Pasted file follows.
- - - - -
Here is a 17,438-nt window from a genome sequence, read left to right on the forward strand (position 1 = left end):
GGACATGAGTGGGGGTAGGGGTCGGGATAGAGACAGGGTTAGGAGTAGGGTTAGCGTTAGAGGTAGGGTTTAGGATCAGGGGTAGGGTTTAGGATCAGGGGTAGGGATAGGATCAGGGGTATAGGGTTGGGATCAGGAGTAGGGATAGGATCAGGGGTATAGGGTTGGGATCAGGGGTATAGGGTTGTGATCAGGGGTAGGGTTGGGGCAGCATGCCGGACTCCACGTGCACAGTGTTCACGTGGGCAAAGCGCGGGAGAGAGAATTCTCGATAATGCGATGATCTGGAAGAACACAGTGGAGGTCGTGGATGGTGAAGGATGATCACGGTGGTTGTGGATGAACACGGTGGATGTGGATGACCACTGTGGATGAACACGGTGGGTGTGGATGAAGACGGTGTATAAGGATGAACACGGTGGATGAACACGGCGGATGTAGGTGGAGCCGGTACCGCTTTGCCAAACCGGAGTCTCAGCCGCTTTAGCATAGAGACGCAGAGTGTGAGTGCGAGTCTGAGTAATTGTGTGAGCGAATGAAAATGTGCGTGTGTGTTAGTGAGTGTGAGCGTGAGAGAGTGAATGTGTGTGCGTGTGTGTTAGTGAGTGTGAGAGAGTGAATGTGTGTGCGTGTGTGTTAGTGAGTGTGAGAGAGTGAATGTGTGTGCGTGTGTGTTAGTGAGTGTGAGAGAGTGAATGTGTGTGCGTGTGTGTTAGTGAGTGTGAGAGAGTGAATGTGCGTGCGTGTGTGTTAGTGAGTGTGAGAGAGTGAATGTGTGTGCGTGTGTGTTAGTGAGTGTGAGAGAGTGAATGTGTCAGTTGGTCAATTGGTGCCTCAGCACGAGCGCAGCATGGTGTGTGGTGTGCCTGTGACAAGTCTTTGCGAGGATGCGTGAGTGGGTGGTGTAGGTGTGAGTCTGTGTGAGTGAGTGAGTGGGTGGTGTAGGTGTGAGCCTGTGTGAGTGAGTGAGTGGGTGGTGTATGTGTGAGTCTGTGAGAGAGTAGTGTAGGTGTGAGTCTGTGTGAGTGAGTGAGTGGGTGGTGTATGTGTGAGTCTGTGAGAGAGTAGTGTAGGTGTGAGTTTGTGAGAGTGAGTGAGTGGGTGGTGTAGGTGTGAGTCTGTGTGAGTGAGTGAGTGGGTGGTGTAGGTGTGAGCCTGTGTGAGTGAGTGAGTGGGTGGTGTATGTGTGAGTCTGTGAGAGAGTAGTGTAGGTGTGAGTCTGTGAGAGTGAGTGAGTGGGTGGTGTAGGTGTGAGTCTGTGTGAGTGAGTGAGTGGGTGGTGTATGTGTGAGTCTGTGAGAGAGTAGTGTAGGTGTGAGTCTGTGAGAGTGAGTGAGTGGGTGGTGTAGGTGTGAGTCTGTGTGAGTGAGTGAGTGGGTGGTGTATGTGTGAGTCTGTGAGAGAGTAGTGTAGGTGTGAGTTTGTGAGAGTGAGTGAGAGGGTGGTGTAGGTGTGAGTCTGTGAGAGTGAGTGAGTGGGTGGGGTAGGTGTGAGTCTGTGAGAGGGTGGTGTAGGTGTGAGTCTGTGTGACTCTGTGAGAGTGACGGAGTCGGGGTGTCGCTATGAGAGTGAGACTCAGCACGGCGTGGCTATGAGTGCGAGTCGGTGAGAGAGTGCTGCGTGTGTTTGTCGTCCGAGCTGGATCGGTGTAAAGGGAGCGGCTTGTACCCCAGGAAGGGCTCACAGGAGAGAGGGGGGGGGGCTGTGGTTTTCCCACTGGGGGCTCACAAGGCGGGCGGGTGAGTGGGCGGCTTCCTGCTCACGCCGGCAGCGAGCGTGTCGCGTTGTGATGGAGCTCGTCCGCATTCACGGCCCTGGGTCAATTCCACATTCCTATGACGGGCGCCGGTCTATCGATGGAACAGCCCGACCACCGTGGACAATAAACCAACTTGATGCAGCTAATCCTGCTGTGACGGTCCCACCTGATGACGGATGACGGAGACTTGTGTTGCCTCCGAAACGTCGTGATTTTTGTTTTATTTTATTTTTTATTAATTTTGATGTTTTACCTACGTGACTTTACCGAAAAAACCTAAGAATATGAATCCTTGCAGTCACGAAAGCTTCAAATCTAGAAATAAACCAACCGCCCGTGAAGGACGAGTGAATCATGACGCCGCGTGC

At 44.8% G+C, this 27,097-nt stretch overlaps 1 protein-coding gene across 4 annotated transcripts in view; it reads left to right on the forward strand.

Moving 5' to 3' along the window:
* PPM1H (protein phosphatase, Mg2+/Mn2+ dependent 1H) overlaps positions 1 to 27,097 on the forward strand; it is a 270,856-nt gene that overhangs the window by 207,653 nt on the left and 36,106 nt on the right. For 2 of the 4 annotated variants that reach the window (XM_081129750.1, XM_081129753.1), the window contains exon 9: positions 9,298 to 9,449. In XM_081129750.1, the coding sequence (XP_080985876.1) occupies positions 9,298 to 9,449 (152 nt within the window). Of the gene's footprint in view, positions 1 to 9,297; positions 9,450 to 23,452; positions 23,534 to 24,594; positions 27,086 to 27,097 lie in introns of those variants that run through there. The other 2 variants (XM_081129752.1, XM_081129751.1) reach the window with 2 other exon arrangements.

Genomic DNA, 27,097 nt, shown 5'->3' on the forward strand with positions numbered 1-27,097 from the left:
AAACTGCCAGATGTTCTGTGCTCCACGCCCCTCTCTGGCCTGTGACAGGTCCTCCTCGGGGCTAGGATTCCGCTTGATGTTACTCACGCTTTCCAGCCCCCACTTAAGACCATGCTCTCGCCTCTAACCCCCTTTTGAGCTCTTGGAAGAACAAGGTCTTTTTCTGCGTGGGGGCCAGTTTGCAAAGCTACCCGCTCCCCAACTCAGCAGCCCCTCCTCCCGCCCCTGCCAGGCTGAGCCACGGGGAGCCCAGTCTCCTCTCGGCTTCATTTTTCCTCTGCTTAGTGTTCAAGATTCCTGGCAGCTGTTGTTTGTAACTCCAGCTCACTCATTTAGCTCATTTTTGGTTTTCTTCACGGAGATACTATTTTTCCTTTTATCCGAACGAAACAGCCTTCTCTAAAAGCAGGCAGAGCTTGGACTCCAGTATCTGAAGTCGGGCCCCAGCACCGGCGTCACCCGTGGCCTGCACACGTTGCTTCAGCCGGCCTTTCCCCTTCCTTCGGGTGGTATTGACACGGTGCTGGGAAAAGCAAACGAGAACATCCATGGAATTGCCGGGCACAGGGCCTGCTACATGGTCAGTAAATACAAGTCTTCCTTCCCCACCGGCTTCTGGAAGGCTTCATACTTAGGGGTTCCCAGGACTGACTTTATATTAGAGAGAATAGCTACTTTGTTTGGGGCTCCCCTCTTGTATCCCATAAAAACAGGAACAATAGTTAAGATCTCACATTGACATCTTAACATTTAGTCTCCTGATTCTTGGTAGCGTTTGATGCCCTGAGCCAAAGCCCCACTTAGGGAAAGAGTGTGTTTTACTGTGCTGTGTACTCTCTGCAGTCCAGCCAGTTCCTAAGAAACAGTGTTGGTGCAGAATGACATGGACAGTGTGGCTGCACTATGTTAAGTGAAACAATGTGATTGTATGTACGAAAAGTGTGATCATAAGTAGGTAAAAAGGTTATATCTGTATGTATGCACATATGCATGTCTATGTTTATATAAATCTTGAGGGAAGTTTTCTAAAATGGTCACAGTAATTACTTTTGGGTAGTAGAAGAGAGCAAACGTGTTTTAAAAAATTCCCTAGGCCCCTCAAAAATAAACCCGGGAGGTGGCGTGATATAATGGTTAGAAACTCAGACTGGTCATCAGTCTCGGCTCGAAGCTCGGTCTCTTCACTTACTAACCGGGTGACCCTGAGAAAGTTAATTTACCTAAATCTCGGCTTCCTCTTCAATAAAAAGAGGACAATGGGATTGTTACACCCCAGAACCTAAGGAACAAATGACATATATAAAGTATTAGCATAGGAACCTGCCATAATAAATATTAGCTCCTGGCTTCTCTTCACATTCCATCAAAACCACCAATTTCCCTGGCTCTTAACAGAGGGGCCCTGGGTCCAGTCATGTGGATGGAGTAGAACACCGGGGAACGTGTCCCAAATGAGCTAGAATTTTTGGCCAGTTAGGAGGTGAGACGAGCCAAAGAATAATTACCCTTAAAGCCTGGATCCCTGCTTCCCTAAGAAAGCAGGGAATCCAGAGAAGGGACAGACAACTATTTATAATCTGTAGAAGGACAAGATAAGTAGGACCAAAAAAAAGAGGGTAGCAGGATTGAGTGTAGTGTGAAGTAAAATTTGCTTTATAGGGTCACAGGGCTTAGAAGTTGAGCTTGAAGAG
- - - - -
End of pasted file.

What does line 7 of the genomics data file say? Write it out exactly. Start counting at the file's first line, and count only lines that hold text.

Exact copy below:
AAACTGCCAGATGTTCTGTGCTCCACGCCCCTCTCTGGCCTGTGACAGGTCCTCCTCGGGGCTAGGATTCCGCTTGATGTTACTCACGCTTTCCAGCCCCCACTTAAGACCATGCTCTCGCCTCTAACCCCCTTTTGAGCTCTTGGAAGAACAAGGTCTTTTTCTGCGTGGGGGCCAGTTTGCAAAGCTACCCGCTCCCCAACTCAGCAGCCCCTCCTCCCGCCCCTGCCAGGCTGAGCCACGGGGAGCCCAGTCTCCTCTCGGCTTCATTTTTCCTCTGCTTAGTGTTCAAGATTCCTGGCAGCTGTTGTTTGTAACTCCAGCTCACTCATTTAGCTCATTTTTGGTTTTCTTCACGGAGATACTATTTTTCCTTTTATCCGAACGAAACAGCCTTCTCTAAAAGCAGGCAGAGCTTGGACTCCAGTATCTGAAGTCGGGCCCCAGCACCGGCGTCACCCGTGGCCTGCACACGTTGCTTCAGCCGGCCTTTCCCCTTCCTTCGGGTGGTATTGACACGGTGCTGGGAAAAGCAAACGAGAACATCCATGGAATTGCCGGGCACAGGGCCTGCTACATGGTCAGTAAATACAAGTCTTCCTTCCCCACCGGCTTCTGGAAGGCTTCATACTTAGGGGTTCCCAGGACTGACTTTATATTAGAGAGAATAGCTACTTTGTTTGGGGCTCCCCTCTTGTATCCCATAAAAACAGGAACAATAGTTAAGATCTCACATTGACATCTTAACATTTAGTCTCCTGATTCTTGGTAGCGTTTGATGCCCTGAGCCAAAGCCCCACTTAGGGAAAGAGTGTGTTTTACTGTGCTGTGTACTCTCTGCAGTCCAGCCAGTTCCTAAGAAACAGTGTTGGTGCAGAATGACATGGACAGTGTGGCTGCACTATGTTAAGTGAAACAATGTGATTGTATGTACGAAAAGTGTGATCATAAGTAGGTAAAAAGGTTATATCTGTATGTATGCACATATGCATGTCTATGTTTATATAAATCTTGAGGGAAGTTTTCTAAAATGGTCACAGTAATTACTTTTGGGTAGTAGAAGAGAGCAAACGTGTTTTAAAAAATTCCCTAGGCCCCTCAAAAATAAACCCGGGAGGTGGCGTGATATAATGGTTAGAAACTCAGACTGGTCATCAGTCTCGGCTCGAAGCTCGGTCTCTTCACTTACTAACCGGGTGACCCTGAGAAAGTTAATTTACCTAAATCTCGGCTTCCTCTTCAATAAAAAGAGGACAATGGGATTGTTACACCCCAGAACCTAAGGAACAAATGACATATATAAAGTATTAGCATAGGAACCTGCCATAATAAATATTAGCTCCTGGCTTCTCTTCACATTCCATCAAAACCACCAATTTCCCTGGCTCTTAACAGAGGGGCCCTGGGTCCAGTCATGTGGATGGAGTAGAACACCGGGGAACGTGTCCCAAATGAGCTAGAATTTTTGGCCAGTTAGGAGGTGAGACGAGCCAAAGAATAATTACCCTTAAAGCCTGGATCCCTGCTTCCCTAAGAAAGCAGGGAATCCAGAGAAGGGACAGACAACTATTTATAATCTGTAGAAGGACAAGATAAGTAGGACCAAAAAAAAGAGGGTAGCAGGATTGAGTGTAGTGTGAAGTAAAATTTGCTTTATAGGGTCACAGGGCTTAGAAGTTGAGCTTGAAGAG